Much Ado About Nothing: Metaphor Analysis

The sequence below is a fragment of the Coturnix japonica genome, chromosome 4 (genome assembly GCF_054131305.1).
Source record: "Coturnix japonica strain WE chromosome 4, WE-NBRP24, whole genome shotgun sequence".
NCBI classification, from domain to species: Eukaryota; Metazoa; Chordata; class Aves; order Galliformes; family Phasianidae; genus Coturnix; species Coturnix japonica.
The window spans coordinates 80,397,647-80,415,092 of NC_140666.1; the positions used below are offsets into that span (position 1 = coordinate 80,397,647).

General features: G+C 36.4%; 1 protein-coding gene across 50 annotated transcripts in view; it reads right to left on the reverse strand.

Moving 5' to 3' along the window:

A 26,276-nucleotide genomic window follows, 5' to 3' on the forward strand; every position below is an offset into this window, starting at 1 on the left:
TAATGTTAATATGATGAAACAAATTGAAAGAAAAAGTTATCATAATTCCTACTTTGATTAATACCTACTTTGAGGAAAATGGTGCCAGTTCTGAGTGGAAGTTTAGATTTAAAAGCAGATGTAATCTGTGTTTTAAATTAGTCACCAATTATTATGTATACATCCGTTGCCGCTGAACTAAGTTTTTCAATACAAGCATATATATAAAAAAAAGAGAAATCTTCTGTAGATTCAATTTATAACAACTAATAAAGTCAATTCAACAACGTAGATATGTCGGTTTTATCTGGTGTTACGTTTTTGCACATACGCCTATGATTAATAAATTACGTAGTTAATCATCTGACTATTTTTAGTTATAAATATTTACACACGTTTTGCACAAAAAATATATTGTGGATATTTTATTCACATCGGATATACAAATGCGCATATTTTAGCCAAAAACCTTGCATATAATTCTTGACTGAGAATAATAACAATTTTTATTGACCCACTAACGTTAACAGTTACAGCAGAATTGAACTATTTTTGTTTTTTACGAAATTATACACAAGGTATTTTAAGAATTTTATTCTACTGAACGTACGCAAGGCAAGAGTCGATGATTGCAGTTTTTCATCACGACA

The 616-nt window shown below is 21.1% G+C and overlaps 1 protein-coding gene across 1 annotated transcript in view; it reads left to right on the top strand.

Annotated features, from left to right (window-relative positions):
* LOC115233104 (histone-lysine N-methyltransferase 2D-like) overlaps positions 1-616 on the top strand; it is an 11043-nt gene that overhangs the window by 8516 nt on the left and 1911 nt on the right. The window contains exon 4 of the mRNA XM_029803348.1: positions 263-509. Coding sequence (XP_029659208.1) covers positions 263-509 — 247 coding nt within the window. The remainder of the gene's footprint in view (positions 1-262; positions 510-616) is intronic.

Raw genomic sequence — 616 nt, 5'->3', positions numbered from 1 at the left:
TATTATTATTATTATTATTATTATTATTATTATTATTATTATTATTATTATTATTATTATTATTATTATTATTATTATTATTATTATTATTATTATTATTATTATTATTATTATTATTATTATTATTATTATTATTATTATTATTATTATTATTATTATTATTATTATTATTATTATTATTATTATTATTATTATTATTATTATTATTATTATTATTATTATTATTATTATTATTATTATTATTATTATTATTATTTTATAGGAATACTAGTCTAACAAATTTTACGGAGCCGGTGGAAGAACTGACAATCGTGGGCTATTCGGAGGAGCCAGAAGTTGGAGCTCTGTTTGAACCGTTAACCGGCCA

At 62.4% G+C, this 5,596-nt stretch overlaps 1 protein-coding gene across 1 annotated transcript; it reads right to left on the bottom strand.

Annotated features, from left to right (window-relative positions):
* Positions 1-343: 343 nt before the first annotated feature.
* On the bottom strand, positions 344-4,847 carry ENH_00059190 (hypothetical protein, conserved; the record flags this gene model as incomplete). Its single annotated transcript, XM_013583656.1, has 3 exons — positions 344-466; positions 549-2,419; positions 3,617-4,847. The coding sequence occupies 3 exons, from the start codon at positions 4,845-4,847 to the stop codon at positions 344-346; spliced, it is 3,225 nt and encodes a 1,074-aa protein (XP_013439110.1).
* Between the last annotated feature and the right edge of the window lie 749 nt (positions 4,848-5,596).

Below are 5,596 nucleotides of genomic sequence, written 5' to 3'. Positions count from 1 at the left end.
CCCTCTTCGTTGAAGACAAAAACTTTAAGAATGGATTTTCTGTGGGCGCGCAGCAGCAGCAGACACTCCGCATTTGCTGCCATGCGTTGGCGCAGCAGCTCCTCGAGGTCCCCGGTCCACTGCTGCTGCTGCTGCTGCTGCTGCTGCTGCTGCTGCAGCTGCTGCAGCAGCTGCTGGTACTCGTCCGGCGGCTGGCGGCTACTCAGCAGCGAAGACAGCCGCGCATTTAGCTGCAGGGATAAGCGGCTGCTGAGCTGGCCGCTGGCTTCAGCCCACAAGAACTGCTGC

“Much deserved on his part and equally remembered byDon Pedro: he hath borne himself beyond the promise of his age, doing, in the figure of a lamb,the feats of a lion.”–Act 1, Scene 1: Messenger to LeonatoDon Pedro is introduced to the audience as a warrior who has truly distinguished himself on the battlefield. Although he has a gentle demeanor, he can be vicious with his enemies.”What, my dear Lady Disdain! Are you yet living?”–Act 1, Scene 1: Benedick to BeatriceBy referring to Beatrice as Lady Disdain, Benedick automatically identifies her as the typical Shakespearean spinster who will be lovestruck by the end of the play. He also clarifies to the audience that a war of wits rages between the two.”But now I am return`d and that war-thoughtsHave left their places vacant, in their roomsCome thronging soft and delicate desires,All prompting me how fair young Hero is.”–Act 1, Scene 1: Claudio to Don PedroClaudio compares his mind to a large, vacant house. Previously, those rooms (his brain) were occupied with thoughts of war and glory. Now that the war is over, however, Claudio`s mind is reeling with love for Hero.”I had rather be a canker in a hedge than a rose inhis grace, and it better fits my blood.”–Act 1, Scene 3: Don John to ConradeDon John explains that will not reduce himself to a servile sycophant to get into society`s graces; he would rather show his true, villainous character than hide in his brother`s shadow.”Why, he is the prince`s jester: a very dull fool;only his gift is in devising impossible slanders.”–Act 2, Scene 1: Beatrice to Benedick (in disguise)Beatrice unwittingly complains about Benedick to the man himself. Her comparison of Benedick to a fool exemplifies her love of single life. Thus, much of the comedy of the play revolves about a transformation of her character into a hopeless romantic.”Therefore, all hearts in love use their own tongues;Let every eye negotiate for itselfAnd trust no agent; for beauty is a witchAgainst whose charms faith melteth into blood.”–Act 2, Scene 1: Claudio to himselfClaudio has learned from the prevaricator Don John that Don Pedro has wooed Hero for himself. This is completely false, but it sets Claudio on a mental rampage against women, friends and love. For the first time in his life, Claudio has felt the sting of spurned love and a traitorous friend.”Any bar, any cross, any impediment will bemedicinable to me: I am sick in displeasure to him,and whatsoever comes athwart his affection rangesevenly with me.”–Act 2, Scene 2: Don John to BorachioDon John is an evil man at heart; thus, he delights in anything that will mar the happiness of his brother.”The pleasant`st angling is to see the fishCut with her golden oars on the silver stream,And greedily devour the treacherous bait:So angle we for Beatrice; who even nowIs couched in the woodbine coverture.”–Act 3, Scene 1: Ursula to HeroUrsula compares Beatrice to a fish in a pond, unaware that it has swallowed treacherous bait that will cost it its life. In this case, Beatrice will lose her life as a bachelor and exchange it for married life.”Sweet prince, you learn me noble thankfulness.There, Leonato, take her back again:Give not this rotten orange to your friend;She`s but the sign and semblance of her honour.”–Act 4, Scene 1: Claudio to LeonatoBy referring to Hero as a piece of rotten fruit, Claudio implies that what was once sweet and pure is now spoiled and disagreeable. Just as Eve was tempted in Eden by fruit that turned out to be evil, Claudio was first attracted and then repulsed by the “impure” Hero.”Good morrow, masters; put your torches out:The wolves have prey`d; and look, the gentle day,Before the wheels of Phoebus, round aboutDapples the drowsy east with spots of grey.”–Act 5, Scene 3: Don Pedro to Claudio et alAlthough this metaphor has no direct significance to the action sequence in the play, it is a beautiful example of Shakespeare`s incredible skill as a writer.